When the thickness of the molded article varies significantly, The thickness of the secondary booster should be increased where the molded article is thinner and decreased where the molded article is thicker. A value of “Z” as low 0.025 may be necessary where the molded article is thickest and as high as 4.0 where the molded article is thinnest. Generally, the thickness of the primary booster should be decreased where the molded article is thinner. A value of “Y” as low 0.25 may be necessary where the molded article is thinner.

When the secondary booster is made of adhesive, availability and processing characteristics may lead to less than optimum adhesive thickness. For example, economics and available equipment may dictate that a transfer film adhesive be used to ensure more uniform adhesive (secondary booster) thickness, but the adhesive is only available in thicknesses different from the desired thickness. A value of “Z” between 0.025 and 2.0 may be selected. Specific values of “Z” in the stated ranges can be varied for the same reasons discussed above with respect to “Y” and finite element temperature analysis modeling can be used as described.

Left-side die 18′ provides structural support to boosters 14′, 16 and 201. The purposes, and requirements for die 18′ and fluid passages 12′ and 22′ are the same as those for die 18 and passages 12 and 22 of mold 42 of FIG. 1.

FIG. 3 also shows a right-side element 36′. Element 36′ comprises right-side primary temperature boosters 24′, right-side secondary temperature booster 26, and right-side die 28′. Boosters 20′, and 24′ define at least a part of the surfaces of a mold cavity 10′. Boosters 24′ and 26 can be made of the same or different materials as boosters 14′ and 16, respectively. They also have the same purposes and requirements as boosters 14′ and 16. A right-side die 28′ supports boosters 20′, 24′ and 26 in the same way left-side die 18′ supports boosters 14′ and 16 and has the same requirements. Fluid passages 12′, and 22′ are also located in right-side die 28. Other thermal means for temperature control stimuli for the dies may be used. An entrance 40′ provides a means for the molten material to enter mold cavity 10′. Other means for bringing molten material into the mold cavity may be used. The mold can be made using the same methods used for mold 42 of FIG. 1.

Although not shown in FIG. 2 or FIG. 3, stamper 32 can be used with molds that have both primary and secondary boosters.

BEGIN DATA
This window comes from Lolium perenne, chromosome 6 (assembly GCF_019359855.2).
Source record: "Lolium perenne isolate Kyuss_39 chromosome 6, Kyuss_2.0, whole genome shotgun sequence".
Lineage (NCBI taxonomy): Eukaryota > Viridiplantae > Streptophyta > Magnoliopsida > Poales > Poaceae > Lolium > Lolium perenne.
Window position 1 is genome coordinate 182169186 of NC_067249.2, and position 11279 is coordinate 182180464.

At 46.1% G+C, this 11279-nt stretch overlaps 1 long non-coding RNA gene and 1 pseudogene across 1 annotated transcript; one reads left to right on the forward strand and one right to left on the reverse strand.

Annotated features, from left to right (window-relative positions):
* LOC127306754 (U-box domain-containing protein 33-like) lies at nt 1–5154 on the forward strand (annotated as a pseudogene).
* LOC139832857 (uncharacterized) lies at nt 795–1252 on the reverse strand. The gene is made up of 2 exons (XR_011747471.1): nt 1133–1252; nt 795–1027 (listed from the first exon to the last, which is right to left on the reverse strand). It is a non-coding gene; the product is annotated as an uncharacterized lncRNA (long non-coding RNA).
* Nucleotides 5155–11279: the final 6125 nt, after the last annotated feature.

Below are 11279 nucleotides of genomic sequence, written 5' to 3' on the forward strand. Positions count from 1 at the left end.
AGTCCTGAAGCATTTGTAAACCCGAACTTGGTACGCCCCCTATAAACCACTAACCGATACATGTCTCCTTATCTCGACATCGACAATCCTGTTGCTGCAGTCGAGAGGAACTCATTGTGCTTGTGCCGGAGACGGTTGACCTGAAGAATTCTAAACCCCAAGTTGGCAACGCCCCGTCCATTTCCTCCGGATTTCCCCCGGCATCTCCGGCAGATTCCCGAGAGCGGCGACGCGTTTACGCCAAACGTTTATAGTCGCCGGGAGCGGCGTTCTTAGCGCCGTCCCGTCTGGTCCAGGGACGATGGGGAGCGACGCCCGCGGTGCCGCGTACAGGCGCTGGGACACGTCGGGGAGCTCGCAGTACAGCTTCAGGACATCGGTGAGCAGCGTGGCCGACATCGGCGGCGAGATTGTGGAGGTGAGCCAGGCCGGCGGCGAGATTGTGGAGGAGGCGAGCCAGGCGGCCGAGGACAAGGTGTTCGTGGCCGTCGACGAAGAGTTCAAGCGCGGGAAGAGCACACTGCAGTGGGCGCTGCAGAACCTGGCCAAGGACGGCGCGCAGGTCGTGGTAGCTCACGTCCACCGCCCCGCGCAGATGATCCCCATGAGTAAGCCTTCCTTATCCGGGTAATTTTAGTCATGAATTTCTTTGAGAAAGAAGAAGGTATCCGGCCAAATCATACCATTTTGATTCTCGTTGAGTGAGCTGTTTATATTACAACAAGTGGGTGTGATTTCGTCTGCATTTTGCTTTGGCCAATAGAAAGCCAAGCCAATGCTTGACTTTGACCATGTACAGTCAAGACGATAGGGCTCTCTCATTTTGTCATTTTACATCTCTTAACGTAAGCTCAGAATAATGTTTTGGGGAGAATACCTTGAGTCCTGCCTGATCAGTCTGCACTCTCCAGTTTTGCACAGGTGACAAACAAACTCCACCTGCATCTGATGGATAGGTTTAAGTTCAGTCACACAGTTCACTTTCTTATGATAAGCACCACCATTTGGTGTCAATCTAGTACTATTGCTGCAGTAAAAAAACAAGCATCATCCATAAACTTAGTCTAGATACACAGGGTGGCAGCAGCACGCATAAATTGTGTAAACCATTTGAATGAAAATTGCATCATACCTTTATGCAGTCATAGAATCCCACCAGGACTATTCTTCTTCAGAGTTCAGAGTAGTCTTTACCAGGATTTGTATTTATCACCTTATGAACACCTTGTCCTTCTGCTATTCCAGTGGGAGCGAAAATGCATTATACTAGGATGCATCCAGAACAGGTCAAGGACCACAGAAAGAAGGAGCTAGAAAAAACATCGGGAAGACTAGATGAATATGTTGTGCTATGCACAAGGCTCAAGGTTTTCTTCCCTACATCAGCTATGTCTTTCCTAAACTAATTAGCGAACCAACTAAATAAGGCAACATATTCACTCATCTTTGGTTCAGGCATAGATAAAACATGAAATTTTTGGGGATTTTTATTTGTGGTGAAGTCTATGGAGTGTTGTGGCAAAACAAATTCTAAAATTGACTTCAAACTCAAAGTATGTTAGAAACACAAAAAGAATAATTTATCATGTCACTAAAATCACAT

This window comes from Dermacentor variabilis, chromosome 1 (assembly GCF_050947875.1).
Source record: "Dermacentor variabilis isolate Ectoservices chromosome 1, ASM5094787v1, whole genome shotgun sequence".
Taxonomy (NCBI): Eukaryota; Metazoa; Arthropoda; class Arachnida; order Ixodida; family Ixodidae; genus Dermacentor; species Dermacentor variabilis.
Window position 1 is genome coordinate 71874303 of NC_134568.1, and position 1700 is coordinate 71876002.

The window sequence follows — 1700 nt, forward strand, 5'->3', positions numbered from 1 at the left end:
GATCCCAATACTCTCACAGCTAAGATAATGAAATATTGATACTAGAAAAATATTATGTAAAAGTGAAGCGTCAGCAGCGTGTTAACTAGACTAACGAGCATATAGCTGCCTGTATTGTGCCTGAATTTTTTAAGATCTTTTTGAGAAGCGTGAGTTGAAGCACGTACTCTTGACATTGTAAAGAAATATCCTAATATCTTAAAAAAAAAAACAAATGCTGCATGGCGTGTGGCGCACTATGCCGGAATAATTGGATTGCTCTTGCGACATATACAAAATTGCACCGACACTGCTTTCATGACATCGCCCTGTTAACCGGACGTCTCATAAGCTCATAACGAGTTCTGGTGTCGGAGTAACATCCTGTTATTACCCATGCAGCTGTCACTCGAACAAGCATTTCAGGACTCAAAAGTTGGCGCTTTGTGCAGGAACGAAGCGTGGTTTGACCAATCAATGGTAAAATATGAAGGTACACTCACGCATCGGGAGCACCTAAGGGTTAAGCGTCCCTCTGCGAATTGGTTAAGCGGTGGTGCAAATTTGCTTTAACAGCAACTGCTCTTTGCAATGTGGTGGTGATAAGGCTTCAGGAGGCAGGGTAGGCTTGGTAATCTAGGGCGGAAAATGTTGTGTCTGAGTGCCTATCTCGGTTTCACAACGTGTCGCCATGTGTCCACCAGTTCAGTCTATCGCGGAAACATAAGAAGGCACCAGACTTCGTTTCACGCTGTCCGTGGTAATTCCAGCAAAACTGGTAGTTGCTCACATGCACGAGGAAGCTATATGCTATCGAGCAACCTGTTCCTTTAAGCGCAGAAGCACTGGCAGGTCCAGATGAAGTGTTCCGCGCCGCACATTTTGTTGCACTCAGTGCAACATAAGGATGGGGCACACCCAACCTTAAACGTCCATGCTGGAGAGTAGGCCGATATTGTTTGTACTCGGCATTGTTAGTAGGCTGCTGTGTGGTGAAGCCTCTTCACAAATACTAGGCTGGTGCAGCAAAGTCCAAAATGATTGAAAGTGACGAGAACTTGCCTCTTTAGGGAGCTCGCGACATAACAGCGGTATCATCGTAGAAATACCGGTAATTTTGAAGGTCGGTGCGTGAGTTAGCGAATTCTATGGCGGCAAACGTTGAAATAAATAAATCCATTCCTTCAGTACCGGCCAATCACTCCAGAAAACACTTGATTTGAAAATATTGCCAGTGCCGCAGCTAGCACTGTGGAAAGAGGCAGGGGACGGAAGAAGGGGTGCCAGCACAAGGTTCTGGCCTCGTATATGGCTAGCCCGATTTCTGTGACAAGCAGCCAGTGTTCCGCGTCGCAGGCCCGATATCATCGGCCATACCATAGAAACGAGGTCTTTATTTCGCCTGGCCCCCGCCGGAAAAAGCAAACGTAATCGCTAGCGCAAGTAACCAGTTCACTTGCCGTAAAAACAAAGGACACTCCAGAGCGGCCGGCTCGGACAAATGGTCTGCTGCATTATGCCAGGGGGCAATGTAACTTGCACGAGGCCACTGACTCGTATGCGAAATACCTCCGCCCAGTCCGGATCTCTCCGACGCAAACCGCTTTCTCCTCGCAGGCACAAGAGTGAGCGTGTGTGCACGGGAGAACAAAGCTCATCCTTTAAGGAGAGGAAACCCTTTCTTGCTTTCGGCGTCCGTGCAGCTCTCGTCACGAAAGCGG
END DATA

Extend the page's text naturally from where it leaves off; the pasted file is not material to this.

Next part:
The mold 46 of FIG. 3 is operated by the steps:

(a). Provide a mold 46.

(b). This step is the same as step (b) for the operation of mold 42 of FIG. 1.

(c). Introduce molten material into cavity 10′ through entrance 40′ and into contact with cavity surfaces formed by temperature boosters 14′, 20′, and 24′ where the mathematic products of thermal conductivity, density, and specific heat of these boosters cause heat flowing from the molten material to these boosters to increase temperatures of cavity surfaces. Cavity surfaces reach temperatures determined by the mathematical product of thermal conductivity, density, and specific heat of the molten material, and of the materials used for these boosters, and by the temperatures of each just before they contact. The cavity surfaces remains at these temperatures as though secondary boosters 16 and 26 do not exist until heat starts flowing through the primary boosters into the secondary boosters. The thinner boosters 14′ and 24′ are, and the higher their thermal diffissivities, the sooner heat starts flowing into the secondary boosters 16 and 26. When heat starts flowing into secondary boosters 16 and 26, the thermal conductivity, density, and specific heat of these boosters act cooperatively to restrict the heat flow from the adjacent boosters 14′ or 24′. This causes heat flowing from the molten material to build up within primary boosters 14′ and 24′, thereby further increasing temperatures of cavity surfaces to or above the temperatures required during mold filling to produce a molded article. When molding a thermoplastic, the temperatures (T) of cavity surfaces required during mold filling are below the solidifying temperatures of the thermoplastic. By thinning primary boosters 14′ and 24′, and thickening secondary boosters 16 and 26 as they approach edges of cavity 10′ as shown in FIG. 3, heat flow decreases towards the edges of the molded article where the heat flow is normally greatest. Boosters 14′, 16, 24′, and 26 can be thinned or thickened as necessary to tailor heat flow for a specific molded article.